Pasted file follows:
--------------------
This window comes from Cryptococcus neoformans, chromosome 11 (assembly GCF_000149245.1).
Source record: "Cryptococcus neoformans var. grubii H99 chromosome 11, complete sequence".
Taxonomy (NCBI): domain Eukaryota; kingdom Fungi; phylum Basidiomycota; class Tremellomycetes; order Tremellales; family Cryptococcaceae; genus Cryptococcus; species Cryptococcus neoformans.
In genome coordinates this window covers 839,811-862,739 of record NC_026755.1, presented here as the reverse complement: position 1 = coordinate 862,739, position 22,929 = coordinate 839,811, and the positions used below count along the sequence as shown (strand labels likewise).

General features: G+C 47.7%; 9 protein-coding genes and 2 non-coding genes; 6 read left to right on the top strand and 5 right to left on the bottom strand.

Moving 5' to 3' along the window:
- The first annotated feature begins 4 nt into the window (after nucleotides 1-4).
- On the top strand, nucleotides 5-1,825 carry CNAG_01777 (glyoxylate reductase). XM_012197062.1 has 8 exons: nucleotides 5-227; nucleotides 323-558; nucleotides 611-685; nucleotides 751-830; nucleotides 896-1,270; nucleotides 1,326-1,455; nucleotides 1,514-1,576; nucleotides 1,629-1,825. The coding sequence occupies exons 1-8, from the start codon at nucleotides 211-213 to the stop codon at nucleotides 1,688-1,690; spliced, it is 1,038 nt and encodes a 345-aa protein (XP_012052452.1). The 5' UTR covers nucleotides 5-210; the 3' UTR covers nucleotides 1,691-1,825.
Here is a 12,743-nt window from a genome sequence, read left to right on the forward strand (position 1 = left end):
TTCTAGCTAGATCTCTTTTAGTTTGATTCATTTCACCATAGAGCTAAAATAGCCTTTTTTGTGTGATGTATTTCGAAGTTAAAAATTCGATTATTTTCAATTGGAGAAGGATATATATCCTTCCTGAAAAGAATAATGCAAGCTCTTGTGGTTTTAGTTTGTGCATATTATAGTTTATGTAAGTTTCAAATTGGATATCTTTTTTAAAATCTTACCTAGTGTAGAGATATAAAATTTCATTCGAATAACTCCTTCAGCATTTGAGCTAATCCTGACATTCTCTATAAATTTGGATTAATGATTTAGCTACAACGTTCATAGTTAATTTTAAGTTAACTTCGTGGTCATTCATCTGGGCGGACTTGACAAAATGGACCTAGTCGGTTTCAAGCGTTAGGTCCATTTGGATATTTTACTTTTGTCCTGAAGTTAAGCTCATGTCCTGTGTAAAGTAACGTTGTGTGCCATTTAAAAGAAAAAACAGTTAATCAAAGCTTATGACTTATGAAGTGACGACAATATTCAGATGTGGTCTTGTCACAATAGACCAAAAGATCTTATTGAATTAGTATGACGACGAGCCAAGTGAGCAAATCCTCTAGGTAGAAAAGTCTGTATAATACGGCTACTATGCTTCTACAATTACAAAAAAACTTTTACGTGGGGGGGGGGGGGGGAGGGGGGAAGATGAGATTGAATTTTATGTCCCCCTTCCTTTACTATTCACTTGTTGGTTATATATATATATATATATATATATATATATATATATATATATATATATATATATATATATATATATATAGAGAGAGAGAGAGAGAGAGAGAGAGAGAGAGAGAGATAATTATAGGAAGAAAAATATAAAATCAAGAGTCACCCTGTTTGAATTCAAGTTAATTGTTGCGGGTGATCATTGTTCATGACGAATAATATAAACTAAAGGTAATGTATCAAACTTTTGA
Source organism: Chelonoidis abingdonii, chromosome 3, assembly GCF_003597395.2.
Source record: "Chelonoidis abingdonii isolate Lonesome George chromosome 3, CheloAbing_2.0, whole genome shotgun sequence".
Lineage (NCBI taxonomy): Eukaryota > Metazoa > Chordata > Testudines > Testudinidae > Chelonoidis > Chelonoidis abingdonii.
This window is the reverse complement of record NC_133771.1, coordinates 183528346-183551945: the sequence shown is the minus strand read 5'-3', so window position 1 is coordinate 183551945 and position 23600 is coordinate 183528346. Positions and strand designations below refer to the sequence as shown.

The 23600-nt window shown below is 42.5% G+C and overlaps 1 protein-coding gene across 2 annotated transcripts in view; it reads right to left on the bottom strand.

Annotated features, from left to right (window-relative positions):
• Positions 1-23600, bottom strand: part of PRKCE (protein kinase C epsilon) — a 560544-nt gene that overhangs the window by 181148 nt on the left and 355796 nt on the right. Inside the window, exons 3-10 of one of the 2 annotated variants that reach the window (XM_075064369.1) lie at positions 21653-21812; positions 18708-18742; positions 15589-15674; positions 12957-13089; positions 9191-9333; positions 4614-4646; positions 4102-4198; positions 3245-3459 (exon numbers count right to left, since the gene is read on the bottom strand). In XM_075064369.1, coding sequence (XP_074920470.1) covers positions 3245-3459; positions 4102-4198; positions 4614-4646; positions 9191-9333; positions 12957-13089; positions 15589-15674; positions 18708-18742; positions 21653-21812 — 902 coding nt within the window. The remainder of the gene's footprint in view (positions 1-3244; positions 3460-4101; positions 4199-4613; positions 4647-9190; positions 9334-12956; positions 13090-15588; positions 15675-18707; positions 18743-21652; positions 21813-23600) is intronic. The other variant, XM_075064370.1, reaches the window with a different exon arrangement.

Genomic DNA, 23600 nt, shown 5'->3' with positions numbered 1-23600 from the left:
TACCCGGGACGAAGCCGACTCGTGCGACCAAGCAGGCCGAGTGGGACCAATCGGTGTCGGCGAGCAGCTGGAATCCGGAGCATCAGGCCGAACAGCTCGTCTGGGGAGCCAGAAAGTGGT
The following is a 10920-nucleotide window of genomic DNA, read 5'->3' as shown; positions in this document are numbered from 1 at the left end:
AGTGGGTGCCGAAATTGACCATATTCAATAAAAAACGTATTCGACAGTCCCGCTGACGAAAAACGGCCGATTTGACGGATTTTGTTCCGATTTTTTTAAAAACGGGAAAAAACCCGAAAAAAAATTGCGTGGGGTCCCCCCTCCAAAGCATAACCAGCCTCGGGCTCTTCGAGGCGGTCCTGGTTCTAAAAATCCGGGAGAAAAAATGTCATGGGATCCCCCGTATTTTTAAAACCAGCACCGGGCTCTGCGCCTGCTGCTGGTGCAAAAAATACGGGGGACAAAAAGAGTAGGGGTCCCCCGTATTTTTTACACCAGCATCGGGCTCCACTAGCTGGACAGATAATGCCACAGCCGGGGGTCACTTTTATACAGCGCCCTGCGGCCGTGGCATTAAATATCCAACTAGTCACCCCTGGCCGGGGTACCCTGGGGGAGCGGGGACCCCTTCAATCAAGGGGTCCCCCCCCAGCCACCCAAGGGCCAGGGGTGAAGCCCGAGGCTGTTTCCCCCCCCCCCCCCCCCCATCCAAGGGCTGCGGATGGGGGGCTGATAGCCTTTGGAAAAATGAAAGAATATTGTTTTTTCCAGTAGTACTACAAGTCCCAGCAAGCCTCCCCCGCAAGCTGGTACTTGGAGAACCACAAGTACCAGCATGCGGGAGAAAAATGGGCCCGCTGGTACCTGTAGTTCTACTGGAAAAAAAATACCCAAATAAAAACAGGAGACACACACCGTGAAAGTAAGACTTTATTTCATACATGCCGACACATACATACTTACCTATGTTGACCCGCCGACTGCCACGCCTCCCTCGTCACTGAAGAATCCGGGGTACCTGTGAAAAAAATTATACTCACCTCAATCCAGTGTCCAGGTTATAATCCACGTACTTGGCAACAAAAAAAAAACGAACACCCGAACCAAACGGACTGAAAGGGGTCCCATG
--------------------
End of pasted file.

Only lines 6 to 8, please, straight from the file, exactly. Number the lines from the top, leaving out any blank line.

Moving 5' to 3' along the window:
- The first annotated feature begins 4 nt into the window (after nucleotides 1-4).
- On the top strand, nucleotides 5-1,825 carry CNAG_01777 (glyoxylate reductase). XM_012197062.1 has 8 exons: nucleotides 5-227; nucleotides 323-558; nucleotides 611-685; nucleotides 751-830; nucleotides 896-1,270; nucleotides 1,326-1,455; nucleotides 1,514-1,576; nucleotides 1,629-1,825. The coding sequence occupies exons 1-8, from the start codon at nucleotides 211-213 to the stop codon at nucleotides 1,688-1,690; spliced, it is 1,038 nt and encodes a 345-aa protein (XP_012052452.1). The 5' UTR covers nucleotides 5-210; the 3' UTR covers nucleotides 1,691-1,825.